Although Ohio's independent colleges award just over a third of the bachelor's degrees awarded in the state, half of the delegation in the 103rd to 111th sessions of the U.S. Congress received their degrees at an independent college.
At an Ohio public university, you're more likely to not complete your degree at all than to complete it on time - not so at an Ohio independent college!
All students, even those academically less prepared for college, are more likely to graduate on time at an Ohio independent college.
This lower student-to-degree ratio once again demonstrates the greater effectiveness of Ohio's independent colleges in educating all the state's citizens.
New federal statistics show that an entering freshman is more likely to complete a bachelor's degree in four years at an Ohio independent college than in five years at an Ohio public university.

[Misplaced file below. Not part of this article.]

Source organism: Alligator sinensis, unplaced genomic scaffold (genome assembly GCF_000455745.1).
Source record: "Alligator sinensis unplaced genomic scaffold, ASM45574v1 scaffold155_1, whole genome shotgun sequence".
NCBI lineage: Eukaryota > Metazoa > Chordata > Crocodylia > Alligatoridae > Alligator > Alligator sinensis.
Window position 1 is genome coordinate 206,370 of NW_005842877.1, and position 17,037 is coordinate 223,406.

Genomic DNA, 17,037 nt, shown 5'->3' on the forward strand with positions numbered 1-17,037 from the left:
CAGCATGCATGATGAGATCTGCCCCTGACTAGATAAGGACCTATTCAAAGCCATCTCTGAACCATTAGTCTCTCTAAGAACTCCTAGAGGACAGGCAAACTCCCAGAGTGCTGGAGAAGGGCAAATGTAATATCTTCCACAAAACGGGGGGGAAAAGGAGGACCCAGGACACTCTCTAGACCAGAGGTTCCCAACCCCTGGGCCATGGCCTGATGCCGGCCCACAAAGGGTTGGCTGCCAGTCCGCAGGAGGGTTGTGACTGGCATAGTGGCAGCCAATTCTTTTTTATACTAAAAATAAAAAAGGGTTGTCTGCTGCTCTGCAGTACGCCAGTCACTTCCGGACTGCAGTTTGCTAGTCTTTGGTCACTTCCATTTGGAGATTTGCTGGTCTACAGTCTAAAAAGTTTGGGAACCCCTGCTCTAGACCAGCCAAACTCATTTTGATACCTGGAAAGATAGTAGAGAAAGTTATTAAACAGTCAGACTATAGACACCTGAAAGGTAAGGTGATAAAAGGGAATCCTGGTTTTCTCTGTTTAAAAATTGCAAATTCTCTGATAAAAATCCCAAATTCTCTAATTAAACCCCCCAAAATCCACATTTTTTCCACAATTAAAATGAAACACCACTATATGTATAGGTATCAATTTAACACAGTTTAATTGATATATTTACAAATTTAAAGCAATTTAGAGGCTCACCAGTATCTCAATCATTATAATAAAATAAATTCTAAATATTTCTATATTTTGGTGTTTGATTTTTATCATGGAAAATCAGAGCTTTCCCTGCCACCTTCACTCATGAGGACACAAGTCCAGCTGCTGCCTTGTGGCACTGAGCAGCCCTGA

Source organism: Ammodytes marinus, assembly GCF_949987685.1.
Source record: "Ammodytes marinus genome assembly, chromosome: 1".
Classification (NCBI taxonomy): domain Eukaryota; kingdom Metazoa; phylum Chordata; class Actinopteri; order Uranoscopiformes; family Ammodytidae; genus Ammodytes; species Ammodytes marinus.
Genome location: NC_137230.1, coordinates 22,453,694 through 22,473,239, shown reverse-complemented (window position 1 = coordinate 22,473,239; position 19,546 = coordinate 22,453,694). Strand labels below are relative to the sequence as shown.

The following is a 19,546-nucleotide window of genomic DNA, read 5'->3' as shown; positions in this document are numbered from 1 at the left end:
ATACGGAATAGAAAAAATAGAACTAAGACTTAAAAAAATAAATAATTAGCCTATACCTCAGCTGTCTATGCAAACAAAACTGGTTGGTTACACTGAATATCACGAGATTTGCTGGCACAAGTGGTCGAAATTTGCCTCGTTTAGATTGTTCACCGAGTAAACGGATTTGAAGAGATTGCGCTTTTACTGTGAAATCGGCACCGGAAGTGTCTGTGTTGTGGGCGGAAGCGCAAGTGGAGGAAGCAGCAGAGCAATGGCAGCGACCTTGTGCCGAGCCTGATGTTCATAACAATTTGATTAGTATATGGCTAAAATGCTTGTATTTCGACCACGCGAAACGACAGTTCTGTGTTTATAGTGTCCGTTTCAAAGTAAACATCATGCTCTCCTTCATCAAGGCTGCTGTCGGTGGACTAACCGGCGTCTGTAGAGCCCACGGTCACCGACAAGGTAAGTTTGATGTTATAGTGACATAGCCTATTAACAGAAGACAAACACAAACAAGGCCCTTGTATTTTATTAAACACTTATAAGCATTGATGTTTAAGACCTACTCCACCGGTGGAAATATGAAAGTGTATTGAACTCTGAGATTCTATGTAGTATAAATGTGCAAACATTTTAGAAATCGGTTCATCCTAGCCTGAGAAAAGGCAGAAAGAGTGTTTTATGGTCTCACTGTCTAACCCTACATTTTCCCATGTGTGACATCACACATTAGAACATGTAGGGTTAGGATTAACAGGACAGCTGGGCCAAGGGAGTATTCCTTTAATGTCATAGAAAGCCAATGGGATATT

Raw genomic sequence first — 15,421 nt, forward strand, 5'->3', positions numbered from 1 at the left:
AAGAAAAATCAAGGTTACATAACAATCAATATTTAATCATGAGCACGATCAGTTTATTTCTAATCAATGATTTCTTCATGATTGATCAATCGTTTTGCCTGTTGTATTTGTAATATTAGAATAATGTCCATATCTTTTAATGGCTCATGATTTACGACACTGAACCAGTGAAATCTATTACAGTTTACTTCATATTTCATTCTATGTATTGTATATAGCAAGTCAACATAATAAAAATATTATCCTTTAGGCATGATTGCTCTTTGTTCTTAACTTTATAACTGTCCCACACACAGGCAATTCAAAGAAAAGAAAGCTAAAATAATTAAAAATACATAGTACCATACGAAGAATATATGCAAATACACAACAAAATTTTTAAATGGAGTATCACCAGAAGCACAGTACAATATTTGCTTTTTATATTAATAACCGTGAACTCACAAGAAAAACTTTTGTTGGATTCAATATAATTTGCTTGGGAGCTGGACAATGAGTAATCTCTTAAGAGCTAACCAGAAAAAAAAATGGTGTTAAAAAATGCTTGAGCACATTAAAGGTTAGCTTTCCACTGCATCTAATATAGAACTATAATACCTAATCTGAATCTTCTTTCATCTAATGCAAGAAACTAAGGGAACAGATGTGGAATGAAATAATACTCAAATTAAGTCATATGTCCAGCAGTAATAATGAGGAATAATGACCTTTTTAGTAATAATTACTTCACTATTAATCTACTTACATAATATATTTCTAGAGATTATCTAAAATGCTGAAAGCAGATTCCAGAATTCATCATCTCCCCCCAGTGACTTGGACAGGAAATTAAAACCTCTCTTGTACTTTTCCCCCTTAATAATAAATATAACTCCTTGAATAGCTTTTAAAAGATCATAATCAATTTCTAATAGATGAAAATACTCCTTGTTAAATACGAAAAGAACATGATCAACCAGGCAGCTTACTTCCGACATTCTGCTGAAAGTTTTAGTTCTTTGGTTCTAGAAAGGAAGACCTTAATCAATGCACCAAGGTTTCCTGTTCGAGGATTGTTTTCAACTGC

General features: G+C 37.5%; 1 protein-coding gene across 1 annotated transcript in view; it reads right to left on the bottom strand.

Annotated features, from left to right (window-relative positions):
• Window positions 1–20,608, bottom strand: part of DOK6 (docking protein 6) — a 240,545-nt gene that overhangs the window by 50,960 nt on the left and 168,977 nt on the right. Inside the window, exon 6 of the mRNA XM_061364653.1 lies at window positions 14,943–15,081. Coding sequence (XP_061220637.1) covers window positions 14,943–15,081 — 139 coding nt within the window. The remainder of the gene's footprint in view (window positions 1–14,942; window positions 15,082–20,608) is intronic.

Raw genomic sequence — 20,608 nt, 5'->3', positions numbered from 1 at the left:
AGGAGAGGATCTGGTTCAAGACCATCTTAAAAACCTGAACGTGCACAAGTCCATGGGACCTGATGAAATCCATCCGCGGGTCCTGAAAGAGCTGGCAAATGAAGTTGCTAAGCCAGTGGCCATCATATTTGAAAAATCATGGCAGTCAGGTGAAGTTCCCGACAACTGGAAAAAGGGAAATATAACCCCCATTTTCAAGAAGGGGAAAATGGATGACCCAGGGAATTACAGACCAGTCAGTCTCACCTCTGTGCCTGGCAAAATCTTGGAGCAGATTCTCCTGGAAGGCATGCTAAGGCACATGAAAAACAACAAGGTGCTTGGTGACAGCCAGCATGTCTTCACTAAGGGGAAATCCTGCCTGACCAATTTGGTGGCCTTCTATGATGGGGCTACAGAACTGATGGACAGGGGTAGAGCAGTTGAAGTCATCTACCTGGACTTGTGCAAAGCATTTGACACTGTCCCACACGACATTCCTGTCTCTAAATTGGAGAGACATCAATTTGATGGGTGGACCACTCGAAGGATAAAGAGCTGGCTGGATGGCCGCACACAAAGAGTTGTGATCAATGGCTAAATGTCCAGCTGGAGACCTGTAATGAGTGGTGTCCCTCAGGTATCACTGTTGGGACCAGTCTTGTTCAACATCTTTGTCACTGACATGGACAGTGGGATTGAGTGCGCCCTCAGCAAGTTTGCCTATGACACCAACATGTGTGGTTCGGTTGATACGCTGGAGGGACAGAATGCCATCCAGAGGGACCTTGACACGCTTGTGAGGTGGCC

A recent, sudden decrease in freshman-to-sophomore retention at four-year campuses is accented by a precipitous fall in 2008 in the public sector.
Of the 16 remaining teams in the tournament, five are from independent colleges. Ohio's Xavier joins Villanova, Duke, Gonzaga, and Syracuse in the third round this weekend.
Look beyond federal graduation statistics to see the entire role of Ohio's independent colleges in teacher education. To be licensed for high school, students must major in the fields in which they intend to teach, and independents' disproportionate share of graduates in science, mathematics, and foreign languages lead to a similar share of graduates seeking to become Ohio teachers.
Changes in the state's financial aid programs proposed in the Executive Budget would drastically reduce the share that students at Ohio's independent colleges receive.